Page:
We have to conceive of the period of incarceration and its place in criminal justice in a new way... We need to conceptualize imprisonment differently and to narrow our rhetorical claims ...The sentence must be seen as a part of the continuum of justice- it must be experienced as just, reasonable, and constitutional. It is in the context of justice that a mission arises for the prison and its staff. The mission is fairness. Discretion must be harnessed by as much voluntary administrative explication of norms as is necessary to produce a sense of fairness for both the keeper and the kept ...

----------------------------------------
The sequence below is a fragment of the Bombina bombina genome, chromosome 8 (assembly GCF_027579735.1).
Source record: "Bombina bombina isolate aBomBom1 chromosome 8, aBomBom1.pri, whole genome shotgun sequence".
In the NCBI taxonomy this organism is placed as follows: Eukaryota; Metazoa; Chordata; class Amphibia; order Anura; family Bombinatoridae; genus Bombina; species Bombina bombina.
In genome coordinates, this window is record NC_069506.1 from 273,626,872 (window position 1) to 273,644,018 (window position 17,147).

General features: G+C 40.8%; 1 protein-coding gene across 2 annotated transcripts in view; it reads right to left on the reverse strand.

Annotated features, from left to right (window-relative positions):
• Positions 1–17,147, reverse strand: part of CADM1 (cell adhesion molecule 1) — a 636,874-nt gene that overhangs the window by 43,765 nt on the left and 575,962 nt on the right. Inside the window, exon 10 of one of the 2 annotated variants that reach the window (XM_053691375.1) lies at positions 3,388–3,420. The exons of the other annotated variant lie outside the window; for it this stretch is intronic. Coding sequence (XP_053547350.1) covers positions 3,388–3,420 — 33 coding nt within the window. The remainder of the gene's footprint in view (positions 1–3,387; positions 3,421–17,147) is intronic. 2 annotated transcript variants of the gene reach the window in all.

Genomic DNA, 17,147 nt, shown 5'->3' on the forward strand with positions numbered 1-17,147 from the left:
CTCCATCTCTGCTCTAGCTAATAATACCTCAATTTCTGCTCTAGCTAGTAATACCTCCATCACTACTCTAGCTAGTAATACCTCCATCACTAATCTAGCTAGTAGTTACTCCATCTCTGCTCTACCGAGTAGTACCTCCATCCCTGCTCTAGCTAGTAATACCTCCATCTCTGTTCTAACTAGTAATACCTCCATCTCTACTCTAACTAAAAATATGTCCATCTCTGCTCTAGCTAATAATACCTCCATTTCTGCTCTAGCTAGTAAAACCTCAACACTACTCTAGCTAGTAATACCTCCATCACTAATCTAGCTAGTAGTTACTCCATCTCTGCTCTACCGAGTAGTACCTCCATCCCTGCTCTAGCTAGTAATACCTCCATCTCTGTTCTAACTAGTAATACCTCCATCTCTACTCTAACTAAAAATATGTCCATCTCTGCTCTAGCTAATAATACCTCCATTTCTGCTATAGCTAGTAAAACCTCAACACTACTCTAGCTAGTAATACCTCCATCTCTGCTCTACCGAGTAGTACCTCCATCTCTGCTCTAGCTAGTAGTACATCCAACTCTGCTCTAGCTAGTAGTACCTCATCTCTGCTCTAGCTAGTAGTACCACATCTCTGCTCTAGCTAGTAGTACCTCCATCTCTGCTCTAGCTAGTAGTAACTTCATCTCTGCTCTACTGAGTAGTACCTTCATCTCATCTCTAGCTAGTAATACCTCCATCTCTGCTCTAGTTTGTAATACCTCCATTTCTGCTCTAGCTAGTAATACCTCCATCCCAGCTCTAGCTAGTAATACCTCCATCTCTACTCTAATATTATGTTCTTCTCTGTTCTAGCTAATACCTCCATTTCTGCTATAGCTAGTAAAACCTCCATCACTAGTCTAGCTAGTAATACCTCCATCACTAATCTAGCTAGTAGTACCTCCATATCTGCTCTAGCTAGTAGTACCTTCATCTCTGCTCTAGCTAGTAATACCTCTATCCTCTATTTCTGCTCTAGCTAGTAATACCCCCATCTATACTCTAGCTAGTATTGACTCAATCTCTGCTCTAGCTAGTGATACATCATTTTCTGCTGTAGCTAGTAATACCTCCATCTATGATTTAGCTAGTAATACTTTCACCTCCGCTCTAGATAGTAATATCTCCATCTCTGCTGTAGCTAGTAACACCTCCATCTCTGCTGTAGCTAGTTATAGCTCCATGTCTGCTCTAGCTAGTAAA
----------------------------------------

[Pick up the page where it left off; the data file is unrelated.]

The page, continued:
The period of incarceration can be conceptualized as the time in which we try to reorient the prisoner to the lawful use of power. One of the more fruitful ways a person can teach non-law-abiders to be law-abiding is to treat them in a lawful manner. The entire effort of the prison should be seen as an influence attempt based on operationalizing justice. This is called the ‘Justice Model.’ It begins by recognizing, not by moralizing, what the prison stay is about. Simply stated, it is an enforced deprivation of liberty. It is a taking of some or all of the days of a person’s life and his confinement within an area. When men are confined against their will... the bottom line of the arrangement of life for both the keeper and the kept should be justice-as-fairness. Opportunities for self-improvement should be offered but not made a condition of freedom.